“I have no choice but to live in a virtual world” according to the lovelorn heroine of Zero Chou’s ethereal reflection on love and the legacy of trauma, Spider Lilies (刺青, Cìqīng). Two women connected by childhood tragedy struggle to overcome their respective anxieties in order to progress towards romantic fulfilment, eventually freeing themselves only by destroying the image of that which traps them.
In the present day, Jade (Rainie Yang) is an unsuccessful camgirl with a habit of shutting down her clients on a whim which doesn’t play well with her boss. In an effort to spice up her live show, she decides to get a raunchy tattoo only to realise that the tattooist, Takeko (Isabella Leong), is in fact her long lost first love, a neighbour she took a fancy to at the tender age of nine. For her part, Takeko appears not to remember Jade but cannot deny the presence of her unusual spider lily tattoo, a version of which hangs prominently on her wall. Hoping to maintain contact, Jade decides to get the spider lily tattoo herself but Takeko is reluctant, explaining that the spider lily is a flower that leads only to hell.
According to Takeko’s master, there is a secret behind every tattoo and the responsibility of the tattooist is to figure out what it is but never reveal it. Thus Takeko crafts bespoke tattoo designs for each of her clients designed to heal whatever wound the tattoo is intended to cover up, such as the ghost head and flaming blades she tattoos on a would-be gangster who secretly desires them in order to feel a strength he does not really have. Her tattoo, however, is intended as a bridge to the past, a literal way of assuming her late father’s legacy in order to maintain connection with her younger brother (Kris Shen) who has learning difficulties and memory loss unable to remember anything past the traumatic death of their father in an earthquake which occurred while she was busy with her own first love, a girl from school. Feeding into her internalised shame, the tattoo is also is a means of masking the guilt that has seen her forswear romance in a mistaken sense of atonement as if her sole transgression really did cause the earth to shake and destroy the foundations of her home.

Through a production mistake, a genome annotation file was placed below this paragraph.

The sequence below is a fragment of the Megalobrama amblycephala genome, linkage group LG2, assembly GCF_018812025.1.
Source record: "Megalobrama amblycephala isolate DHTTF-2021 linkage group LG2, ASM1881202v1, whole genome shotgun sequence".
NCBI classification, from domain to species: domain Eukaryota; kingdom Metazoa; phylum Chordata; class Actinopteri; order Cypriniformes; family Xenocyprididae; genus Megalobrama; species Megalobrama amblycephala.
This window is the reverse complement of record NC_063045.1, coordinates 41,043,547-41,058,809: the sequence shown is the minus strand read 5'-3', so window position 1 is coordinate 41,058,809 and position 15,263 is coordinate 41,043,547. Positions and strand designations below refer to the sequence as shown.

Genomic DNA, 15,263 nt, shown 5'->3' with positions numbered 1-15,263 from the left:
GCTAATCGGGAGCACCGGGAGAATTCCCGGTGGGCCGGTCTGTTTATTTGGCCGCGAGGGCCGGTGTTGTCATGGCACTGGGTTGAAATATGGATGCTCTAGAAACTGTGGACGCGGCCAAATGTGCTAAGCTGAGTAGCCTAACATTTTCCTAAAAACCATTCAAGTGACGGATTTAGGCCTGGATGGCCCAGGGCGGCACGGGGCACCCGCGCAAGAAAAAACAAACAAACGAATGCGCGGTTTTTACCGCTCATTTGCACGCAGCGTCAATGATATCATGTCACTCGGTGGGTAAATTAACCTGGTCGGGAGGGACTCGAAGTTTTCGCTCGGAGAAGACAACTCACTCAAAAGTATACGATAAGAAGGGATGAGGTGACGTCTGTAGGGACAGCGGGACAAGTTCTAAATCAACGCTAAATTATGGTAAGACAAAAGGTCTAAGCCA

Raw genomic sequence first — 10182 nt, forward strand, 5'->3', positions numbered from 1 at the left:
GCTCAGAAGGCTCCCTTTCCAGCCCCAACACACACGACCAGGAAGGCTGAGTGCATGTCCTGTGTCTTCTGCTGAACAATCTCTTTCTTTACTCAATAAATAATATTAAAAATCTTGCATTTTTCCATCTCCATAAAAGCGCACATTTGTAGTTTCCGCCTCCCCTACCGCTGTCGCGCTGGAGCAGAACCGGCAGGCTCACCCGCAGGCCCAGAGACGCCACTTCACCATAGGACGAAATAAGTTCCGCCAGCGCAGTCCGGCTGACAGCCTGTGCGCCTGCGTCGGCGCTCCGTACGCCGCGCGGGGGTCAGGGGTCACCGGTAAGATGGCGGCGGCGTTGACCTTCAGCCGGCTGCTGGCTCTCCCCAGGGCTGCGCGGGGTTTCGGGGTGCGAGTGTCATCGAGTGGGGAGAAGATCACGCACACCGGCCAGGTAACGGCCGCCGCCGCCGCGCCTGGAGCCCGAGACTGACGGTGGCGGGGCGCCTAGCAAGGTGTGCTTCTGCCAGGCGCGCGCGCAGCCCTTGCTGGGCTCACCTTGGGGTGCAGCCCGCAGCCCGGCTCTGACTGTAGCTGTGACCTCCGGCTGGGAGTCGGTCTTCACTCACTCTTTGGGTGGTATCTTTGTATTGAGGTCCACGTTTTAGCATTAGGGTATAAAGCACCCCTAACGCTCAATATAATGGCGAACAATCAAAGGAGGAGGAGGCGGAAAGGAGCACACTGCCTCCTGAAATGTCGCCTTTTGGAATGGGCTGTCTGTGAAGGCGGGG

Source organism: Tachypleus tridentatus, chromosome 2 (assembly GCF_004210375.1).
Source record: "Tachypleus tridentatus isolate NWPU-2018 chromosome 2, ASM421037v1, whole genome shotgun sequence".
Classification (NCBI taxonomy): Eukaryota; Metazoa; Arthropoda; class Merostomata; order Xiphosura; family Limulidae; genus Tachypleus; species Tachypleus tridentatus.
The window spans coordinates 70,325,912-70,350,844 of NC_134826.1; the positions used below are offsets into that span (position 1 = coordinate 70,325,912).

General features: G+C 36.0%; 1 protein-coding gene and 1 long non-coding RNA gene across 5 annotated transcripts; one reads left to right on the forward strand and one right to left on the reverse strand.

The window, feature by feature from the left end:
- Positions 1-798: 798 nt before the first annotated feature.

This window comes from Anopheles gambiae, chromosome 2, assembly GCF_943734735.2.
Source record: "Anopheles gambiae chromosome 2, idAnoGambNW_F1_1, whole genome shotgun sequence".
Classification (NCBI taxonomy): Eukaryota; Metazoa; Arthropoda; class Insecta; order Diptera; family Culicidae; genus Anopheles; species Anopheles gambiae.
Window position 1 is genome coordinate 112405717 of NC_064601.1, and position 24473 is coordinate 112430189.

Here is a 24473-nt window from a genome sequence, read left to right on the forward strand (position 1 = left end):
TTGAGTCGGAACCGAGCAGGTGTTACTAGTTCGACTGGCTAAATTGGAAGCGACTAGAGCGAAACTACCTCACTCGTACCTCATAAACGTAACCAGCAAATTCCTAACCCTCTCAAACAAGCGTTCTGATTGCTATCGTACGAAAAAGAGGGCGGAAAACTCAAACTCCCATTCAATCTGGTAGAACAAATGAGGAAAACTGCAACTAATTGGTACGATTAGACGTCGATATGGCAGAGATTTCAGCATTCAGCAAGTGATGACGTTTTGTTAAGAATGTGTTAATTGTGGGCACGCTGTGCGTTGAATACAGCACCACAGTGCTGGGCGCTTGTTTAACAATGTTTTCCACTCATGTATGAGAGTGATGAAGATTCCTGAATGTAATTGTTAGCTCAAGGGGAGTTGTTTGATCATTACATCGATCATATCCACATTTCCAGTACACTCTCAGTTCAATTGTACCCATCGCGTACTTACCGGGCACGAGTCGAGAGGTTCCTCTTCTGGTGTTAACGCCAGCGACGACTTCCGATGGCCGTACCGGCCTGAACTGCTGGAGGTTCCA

Then again, every time Takeko seems to get close to another woman something awful seems to happen. Jade, meanwhile, affected and not by the same earthquake is burdened by the legacy of abandonment and the fear of being forgotten. Living with her grandmother who now has dementia the anxiety of being unremembered has become acute even aside from the absence of the mother who left her behind and the father last seen in jail. “Childhood memories are unreliable” she’s repeatedly told, firstly by Takeko trying to refuse their connection, and secondly by a mysterious online presence she misidentifies as her lost love but is actually a melancholy policeman with a stammer charged with bringing down her illicit camgirl ring. The policeman judgementally instructs her to stop degrading herself, having taken a liking to her because he says he can tell that she seems lonely.
A kind of illusionary world of its own, Jade’s camgirl existence is an attempt at frustrated connection, necessarily one sided given that her fans are not visible to her and communicate mainly in text. It’s easy for her to project the image of Takeko onto the figure of the mystery messenger because they are both in a sense illusionary, figments of her own creation arising from her “unreliable” memories. Jade wants the tattoo to preserve the memory of love as a bulwark against its corruption, at once a connection to Takeko and a link to the past, but the tattoo she eventually gets is of another flower echoing the melancholy folksong she is often heard singing in which the lovelorn protagonist begs not to be forgotten.
“I am a phantom in your dream and you too live in mine” Jade’s mystery messenger types, hinting at the ethereality of romance and fantasy of love. Caught somewhere between dream and memory the women struggle to free themselves from the legacy of past trauma and internalised shame, but eventually begin to find their way towards the centre in making peace with the past in a sprit of self-acceptance and mutual forward motion.
Original trailer (English subtitles)